One display at the recent Volvo Days event in Sweden had a decidedly nostalgic turn: the 1966 Volvo DR 631, the company’s first articulated hauler, also dubbed “Gravel Charlie.”
Reconditioned by the nearby Munktell Museum in Eskilstuna, the Gravel Charlie is credited with starting an entire new category of construction equipment.
While a 10-ton hauler seems minuscule in today’s market of 45-ton-plus artics, it was the start of a machine now used around the world to efficiently transport materials across the rough jobsite terrains.
According to a brochure celebrating Volvo’s 175th anniversary in 2007, here’s how Gravel Charlie came about:
“At the end of the 1950s, the engineering company Livab in Braas was experimenting with combinations of driven hauler trailers and tractors. But there were several difficult problems, not the least of which was maneuverability. Since the tractor’s front wheels easily slid in snow, the company simply started to sketch a tractor without front wheels, with articulated steering and drive on the load unit’s wheels.
Development of the machine picked up speed and a few years later, in 1965, Livab signed a cooperative agreement with Bolinder-Munktell. [Volvo’s precursor company.] The following year saw the introduction of the DR 631, the world’s first series-manufactured articulated hauler with all-wheel drive.”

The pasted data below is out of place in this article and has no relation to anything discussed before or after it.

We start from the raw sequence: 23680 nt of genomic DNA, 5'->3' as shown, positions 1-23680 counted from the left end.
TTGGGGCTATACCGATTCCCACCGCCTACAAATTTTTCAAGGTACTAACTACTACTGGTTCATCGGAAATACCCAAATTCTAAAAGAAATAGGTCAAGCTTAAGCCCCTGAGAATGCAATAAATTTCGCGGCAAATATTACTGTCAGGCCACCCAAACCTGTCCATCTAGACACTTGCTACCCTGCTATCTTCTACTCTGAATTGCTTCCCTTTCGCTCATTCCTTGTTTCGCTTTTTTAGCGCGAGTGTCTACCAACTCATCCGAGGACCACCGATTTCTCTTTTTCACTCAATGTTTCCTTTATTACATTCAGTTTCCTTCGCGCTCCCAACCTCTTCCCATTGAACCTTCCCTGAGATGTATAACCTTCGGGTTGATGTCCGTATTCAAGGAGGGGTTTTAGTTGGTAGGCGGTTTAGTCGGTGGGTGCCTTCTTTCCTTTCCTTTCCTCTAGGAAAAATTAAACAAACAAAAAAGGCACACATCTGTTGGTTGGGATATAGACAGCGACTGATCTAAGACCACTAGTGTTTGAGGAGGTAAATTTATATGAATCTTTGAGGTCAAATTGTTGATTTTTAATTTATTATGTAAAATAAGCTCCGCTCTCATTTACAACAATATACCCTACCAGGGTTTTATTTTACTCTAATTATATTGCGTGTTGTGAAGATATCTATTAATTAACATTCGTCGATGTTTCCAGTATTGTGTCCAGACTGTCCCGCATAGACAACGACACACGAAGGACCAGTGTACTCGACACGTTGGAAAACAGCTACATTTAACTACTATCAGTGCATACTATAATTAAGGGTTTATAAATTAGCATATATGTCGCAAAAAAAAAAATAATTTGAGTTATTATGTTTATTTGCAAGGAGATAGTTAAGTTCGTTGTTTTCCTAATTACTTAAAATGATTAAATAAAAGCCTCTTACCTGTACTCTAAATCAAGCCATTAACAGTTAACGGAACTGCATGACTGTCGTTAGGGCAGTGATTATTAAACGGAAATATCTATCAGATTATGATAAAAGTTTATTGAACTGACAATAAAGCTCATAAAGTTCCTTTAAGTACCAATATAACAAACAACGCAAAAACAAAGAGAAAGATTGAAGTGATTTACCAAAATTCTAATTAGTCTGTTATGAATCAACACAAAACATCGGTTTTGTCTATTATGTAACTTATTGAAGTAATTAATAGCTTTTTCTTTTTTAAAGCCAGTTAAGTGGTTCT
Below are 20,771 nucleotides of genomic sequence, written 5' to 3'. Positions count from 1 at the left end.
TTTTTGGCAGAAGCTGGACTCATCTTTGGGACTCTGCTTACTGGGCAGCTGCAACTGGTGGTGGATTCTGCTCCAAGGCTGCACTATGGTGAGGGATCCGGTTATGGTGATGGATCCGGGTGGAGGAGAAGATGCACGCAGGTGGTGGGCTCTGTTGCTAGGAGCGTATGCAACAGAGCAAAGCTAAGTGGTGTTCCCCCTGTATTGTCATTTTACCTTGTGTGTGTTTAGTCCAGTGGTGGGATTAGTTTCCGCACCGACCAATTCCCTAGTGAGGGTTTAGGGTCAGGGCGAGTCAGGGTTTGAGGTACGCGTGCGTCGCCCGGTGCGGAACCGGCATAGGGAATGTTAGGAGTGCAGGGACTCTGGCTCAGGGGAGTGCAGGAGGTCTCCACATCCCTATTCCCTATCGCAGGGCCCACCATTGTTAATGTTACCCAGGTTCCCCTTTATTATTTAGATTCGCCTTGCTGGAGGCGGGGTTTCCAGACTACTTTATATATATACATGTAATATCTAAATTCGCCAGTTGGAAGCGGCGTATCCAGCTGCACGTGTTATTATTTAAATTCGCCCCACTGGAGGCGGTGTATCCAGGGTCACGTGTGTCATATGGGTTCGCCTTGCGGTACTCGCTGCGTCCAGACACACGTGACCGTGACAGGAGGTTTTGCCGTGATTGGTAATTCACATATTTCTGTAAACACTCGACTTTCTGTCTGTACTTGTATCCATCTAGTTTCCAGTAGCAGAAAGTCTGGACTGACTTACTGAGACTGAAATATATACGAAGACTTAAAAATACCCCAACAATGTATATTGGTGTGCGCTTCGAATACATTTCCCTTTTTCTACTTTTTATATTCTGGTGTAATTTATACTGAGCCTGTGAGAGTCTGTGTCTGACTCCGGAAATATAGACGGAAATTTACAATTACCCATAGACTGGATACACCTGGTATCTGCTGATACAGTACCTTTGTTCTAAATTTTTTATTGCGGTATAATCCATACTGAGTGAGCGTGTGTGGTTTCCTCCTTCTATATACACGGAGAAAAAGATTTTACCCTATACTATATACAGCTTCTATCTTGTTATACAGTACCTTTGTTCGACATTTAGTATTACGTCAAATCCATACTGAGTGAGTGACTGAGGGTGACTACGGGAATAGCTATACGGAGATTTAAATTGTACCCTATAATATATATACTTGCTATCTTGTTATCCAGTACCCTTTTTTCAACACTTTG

Volvo reports sales were slow at first, and confined to Sweden.
The next year, Volvo developed the DR860, the first articulated hauler with a bogie, which enabled the body to remain level while the tires went over rough terrain, reducing material spillage. Several developments followed, including the introduction of the 5350 in 1979, which allowed greater speeds via a suspended front axle and an automatic transmission; Volvo also introduced a 6-wheel drive system that year.
By the 1980s, Volvo says its global market share in artics had grown to more than 50 percent. The company produced its 50,000th hauler in 2006, the 40th anniversary of the machine.
Volvo’s artics grew much larger in size over the years; the 20-ton hauler A20 debuted in 1986; a year later, the 35-ton A35 launched and the 40-ton, 400-horsepower A40 was introduced in the mid 1990s.
Today’s artics top out at the 50-ton B50D, produced by Bell Equipment. Current articulated hauler manufacturers marketing in the United States include Volvo, Bell Equipment, Caterpillar, John Deere and Komatsu.